by Josh Gould
| June 23rd 2011
File this under simple, but underappreciated: power and influence are not synonyms. They describe seperate, though sometimes closely related, phenomena. Distinguishing between each requires self-awareness. Successful people like Bing Gordon of Electronic Arts fame, who recently discussed the issue here, tend to be keenly aware of how much of each characteristic they have, and how best to conserve or deploy it. Being successful in cleantech is no exception.
Let’s define the terms first. Power is the ability to command someone to do something. At its best power can enable or provide the legitimacy for people to achieve great things. At its worst, power can be destructive and coercive (think of dictators or autocrats or, better yet, Office Space). In a corporate setting, a classic appeal to power is when a manager “pulls rank” or mandates that an employee do something simply because “I am the boss.” Of course pulling rank is also a sign that the employee has little respect for, or is not influenced by, the manager.
Influence, on the other hand, is the ability to affect others, regardless of whether that ability is derived from formal authority or not. Not surprisingly, the most influential often lack formal title or power. Sometimes they are not even listed on an organizational chart. Examples …
by Lisa Sibley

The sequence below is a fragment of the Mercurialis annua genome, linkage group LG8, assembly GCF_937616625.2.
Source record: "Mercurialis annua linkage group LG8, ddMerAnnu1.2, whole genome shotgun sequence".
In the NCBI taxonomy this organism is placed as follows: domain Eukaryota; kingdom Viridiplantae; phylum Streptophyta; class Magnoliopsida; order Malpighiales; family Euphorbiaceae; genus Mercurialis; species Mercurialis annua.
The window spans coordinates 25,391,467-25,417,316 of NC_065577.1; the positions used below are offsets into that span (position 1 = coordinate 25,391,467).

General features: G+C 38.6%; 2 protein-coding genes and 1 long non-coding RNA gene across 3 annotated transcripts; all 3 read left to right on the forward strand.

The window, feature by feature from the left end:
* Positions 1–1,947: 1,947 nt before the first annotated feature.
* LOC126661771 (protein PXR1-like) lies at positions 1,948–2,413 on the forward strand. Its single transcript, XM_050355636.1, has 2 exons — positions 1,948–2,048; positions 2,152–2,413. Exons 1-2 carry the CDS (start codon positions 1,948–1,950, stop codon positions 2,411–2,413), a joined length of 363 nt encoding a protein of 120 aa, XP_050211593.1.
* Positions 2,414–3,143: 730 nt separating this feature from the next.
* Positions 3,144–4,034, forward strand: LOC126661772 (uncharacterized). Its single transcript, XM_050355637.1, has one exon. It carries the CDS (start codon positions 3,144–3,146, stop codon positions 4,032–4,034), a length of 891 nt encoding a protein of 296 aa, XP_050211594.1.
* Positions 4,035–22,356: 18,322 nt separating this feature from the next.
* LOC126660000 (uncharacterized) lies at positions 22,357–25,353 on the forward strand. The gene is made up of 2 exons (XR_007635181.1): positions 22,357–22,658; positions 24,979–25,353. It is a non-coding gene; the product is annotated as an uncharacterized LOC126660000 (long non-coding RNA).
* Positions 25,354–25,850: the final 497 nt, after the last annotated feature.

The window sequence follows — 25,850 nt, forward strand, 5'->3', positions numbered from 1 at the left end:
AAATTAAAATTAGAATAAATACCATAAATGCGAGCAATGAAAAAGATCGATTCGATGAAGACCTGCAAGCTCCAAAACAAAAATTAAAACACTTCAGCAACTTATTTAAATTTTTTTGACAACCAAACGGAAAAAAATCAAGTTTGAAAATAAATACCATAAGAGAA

| October 12th 2010
This week’s Pitch o’ the Week company, Climax Global Energy, is a presenting company in the Entrepreneur Showcase at the Cleantech Group’s New York Forum, going on through today. The Entrepreneur Showcase provides capital-seeking cleantech innovators with 10 minutes to pitch top cleantech investors, financiers and corporate buyers.
The Fairfax, S.C.-based company coverts landfill-bound plastics into high value synthetic oil for the clean diesel, syn-lube and wax markets with its patented microwave-assisted pyrolysis process. There is about a $5 billion to $6 billion lube market opportunity in the United States alone, and a $3 billion wax market, according to CEO John Griffith.
Its pyrolysis process essentially cuts plastics (which are long chain polymers) into shorter chain polymers to make synthetic oil. Pyrolysis is a process in which a substance is heated in the absence of oxygen and typically occurs under pressure and at operating temperatures of more than 430°C (800°F), although Climax’s process runs near atmospheric pressure.
The company has a commercial-scale prototype in South Carolina with a 3-ton/day capacity, with plans to start construction of its next reactor train this year at the same location. Additional locations are to follow in South Carolina, New Jersey and other …
by Lisa Sibley
| September 28th 2010
Today, more than 90 percent of global waste plastic winds up in landfills, sits on barges in the middle of the ocean, or is incinerated. The remainder is recycled in some form, a substantial portion of which is exported to countries such as China.
But this is expected to change as the waste-to-energy and nascent waste plastics-to-fuel/energy market specifically is poised to take off in the next 12 to 24 months, especially in the U.S. With governments trying to manage land use issues and oil and energy prices predicted to rise, regulation is driving this largely underserved “blue ocean” market. And everyone from large corporations and oil refiners to venture capitalists and entrepreneurs want a piece of the pie.